As the North slides even more slowly towards a civil war scenario, I hope that one of my closest friends, the late Constable Steve Carroll, did not die in vain.
Tonight (January 14) in what will be a highly emotional evening, not just for me, but for all Steve's friends, colleagues and family, the Steve Carroll Foundation in memory of the first PSNI officer to be murdered by republican dissidents will be officially launched at Parliament Buildings, Stormont, by his widow, Kate.
Steve, aged only 48, was shot dead while on duty in Craigavon, Co Armagh, on 9 March, 2009, by the Continuity IRA. Two men are currently serving jail terms for his murder.
The new charity seeks to bring together children and young people from diverse backgrounds, not just in the North, but right across Ireland.
Given the recent TV footage beamed across the world of masked young people rioting in Belfast, the new Foundation will have its work cut out.
A senior loyalist source told me he wanted to see the infamous Battle of the Bogside, which was a key spark to the conflict, become the template for a new Battle of East Belfast.
This battle, he hoped, would become the trial run for creating such mayhem across the North, forcing First Minister Peter Robinson to resign, and collapsing Stormont.
How dissident republicans must be laughing at these loyalists doing their job for them.
Steve and Kate became firm friends during my time working in journalist training at the old Upper Bann Institute, affectionately known as Banbridge Tech.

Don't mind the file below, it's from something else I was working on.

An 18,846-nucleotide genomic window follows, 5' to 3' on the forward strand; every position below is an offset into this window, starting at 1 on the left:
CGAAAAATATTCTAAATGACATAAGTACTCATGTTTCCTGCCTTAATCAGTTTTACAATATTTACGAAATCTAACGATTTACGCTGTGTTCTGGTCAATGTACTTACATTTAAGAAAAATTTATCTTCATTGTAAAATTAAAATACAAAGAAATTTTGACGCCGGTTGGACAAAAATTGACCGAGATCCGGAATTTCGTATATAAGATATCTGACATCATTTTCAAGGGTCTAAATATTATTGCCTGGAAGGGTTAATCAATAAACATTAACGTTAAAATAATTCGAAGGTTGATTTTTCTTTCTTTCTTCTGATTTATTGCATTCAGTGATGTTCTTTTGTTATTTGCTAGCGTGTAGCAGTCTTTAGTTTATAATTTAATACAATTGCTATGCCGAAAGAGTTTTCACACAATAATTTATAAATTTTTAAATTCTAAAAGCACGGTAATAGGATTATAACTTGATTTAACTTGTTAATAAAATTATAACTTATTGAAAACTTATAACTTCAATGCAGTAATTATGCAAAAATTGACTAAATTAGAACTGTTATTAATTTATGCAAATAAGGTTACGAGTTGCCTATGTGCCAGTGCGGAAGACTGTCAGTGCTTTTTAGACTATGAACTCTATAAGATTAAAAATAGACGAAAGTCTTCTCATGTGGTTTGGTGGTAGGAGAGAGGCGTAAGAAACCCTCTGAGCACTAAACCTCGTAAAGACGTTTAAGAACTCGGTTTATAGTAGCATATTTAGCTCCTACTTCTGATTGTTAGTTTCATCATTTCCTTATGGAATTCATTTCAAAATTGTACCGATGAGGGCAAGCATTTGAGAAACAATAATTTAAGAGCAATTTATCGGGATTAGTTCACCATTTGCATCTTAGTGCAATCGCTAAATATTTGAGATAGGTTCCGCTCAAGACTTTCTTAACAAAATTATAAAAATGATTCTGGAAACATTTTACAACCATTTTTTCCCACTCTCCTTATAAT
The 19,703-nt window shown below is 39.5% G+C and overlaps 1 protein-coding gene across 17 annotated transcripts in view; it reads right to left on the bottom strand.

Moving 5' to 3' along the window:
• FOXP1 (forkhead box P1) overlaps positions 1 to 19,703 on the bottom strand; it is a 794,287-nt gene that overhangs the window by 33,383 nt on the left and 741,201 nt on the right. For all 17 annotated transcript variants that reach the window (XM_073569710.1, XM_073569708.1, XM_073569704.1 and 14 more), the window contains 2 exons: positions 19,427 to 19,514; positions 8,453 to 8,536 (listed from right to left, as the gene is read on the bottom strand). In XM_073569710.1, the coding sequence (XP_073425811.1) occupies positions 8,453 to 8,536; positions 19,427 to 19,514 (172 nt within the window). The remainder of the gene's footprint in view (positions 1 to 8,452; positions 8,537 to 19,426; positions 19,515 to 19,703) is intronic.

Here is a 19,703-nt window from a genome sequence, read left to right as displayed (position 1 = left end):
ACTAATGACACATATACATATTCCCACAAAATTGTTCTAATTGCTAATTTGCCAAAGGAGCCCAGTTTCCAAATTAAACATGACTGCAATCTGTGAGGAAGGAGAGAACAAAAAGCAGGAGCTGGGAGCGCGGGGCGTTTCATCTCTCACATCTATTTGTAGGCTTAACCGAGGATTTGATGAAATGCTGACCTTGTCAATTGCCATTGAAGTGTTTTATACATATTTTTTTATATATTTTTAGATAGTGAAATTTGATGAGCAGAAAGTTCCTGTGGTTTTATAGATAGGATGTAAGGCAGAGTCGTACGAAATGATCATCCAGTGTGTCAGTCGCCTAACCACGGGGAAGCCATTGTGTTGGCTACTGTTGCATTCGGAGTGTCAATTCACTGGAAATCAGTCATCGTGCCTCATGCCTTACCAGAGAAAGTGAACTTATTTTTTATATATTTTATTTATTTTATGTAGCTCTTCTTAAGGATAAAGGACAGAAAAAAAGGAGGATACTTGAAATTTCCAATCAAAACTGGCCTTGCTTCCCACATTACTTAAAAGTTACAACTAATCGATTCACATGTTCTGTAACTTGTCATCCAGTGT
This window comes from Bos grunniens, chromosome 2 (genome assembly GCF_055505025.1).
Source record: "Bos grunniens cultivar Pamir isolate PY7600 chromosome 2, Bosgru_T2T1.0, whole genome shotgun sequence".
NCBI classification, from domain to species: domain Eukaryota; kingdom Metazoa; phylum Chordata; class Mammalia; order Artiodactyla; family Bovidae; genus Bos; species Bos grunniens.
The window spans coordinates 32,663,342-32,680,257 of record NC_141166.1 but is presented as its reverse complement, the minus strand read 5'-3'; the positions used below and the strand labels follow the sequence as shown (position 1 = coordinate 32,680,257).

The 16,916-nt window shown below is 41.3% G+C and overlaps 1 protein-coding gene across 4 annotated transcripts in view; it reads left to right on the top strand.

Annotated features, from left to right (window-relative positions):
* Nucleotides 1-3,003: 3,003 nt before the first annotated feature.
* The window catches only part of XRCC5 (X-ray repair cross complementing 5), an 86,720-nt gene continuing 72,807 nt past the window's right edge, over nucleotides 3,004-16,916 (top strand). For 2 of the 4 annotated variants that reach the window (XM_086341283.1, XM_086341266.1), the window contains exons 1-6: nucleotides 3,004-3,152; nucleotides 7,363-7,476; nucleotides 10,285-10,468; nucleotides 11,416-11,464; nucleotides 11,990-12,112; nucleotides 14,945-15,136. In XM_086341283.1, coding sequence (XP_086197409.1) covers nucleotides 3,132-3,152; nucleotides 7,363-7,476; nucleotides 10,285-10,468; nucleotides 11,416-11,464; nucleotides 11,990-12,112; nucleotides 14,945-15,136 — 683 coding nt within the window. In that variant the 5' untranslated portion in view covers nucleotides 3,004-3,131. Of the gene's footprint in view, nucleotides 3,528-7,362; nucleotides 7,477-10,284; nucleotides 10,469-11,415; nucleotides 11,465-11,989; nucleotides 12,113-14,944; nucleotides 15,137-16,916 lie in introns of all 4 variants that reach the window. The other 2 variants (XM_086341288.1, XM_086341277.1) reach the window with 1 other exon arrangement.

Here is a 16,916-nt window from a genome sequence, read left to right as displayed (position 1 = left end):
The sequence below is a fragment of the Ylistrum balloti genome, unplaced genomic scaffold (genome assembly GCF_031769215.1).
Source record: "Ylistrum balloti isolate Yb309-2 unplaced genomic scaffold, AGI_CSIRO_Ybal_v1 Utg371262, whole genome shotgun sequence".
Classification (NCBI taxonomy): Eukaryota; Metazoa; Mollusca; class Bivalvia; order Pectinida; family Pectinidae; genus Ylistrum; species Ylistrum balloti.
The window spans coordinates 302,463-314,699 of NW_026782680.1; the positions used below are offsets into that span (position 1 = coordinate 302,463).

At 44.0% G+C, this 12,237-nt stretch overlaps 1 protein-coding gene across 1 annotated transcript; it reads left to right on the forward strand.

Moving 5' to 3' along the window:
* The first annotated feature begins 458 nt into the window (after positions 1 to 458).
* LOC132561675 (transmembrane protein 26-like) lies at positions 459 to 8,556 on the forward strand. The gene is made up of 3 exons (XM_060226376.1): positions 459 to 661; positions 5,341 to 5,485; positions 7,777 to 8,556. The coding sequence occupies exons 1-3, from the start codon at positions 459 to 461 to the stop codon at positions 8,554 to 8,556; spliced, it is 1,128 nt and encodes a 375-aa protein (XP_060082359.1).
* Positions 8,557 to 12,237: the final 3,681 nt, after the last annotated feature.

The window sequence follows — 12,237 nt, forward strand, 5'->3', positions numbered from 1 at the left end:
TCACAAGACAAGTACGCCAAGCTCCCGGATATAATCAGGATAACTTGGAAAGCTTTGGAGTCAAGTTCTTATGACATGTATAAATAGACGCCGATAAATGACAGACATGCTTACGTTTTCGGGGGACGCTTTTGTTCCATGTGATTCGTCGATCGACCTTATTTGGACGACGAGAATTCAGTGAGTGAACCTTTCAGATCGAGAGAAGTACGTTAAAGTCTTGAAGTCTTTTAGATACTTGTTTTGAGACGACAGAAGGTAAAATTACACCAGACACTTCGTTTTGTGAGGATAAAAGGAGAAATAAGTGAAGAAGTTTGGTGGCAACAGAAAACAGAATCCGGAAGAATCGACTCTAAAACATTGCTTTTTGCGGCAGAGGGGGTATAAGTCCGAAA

Many an evening I spent at their home as we shared yarns and jokes. There was no talk of religion or politics; just plenty of social craic.
As I helped Kate with her launch speech for tonight, she told me: "I don't want my Steve to become yet another forgotten statistic.
"He was not just my soul mate and a terrific husband, son, father, grandfather, brother and family man, above all he was a terrific police officer, or to use some colloquialisms, he was the perfect peeler! The committed community copper!"
During those entertaining evenings at Steve's home, he would tell me of how he wanted to help children and young people.
For the sake of his memory and legacy, The Steve Carroll Foundation (SCF) must succeed. And that can only happen with community support.
Yes, there have been peace movements before in Ireland – and we still have rioting and terrorism. Those movements have come and gone. The SCF must never be killed off. We have a moral duty as a society to make this charity work.
Kate also told me: "My Christian faith has sustained me through the dark days – and there have been many, many dark days – since Steve's murder."
The Catholic religious order, the Jesuits, had a maxim – give me a child until he is seven, and I will give you the man.
If Irish society can use the SCF to influence our children from an early age, then just maybe we can build a community which will enjoy lasting peace on this island.
Kate has made no secret that she wants the SCF to promote equality and diversity, tolerance and mutual understanding across the community in the Northern Ireland and across the rest of the UK through active citizenship programmes delivered in schools, universities and community groups.
She also told me: "One of Steve's favourite quotations was from Mahatma Ghandi – 'if we are to teach real peace in this world and we are to carry on a real war against war, we shall have to begin with the children'.
As we formally launch The Steve Carroll Foundation tonight, I, too, appeal to our entire community to help us make this vision my friend Steve's lasting legacy on this island.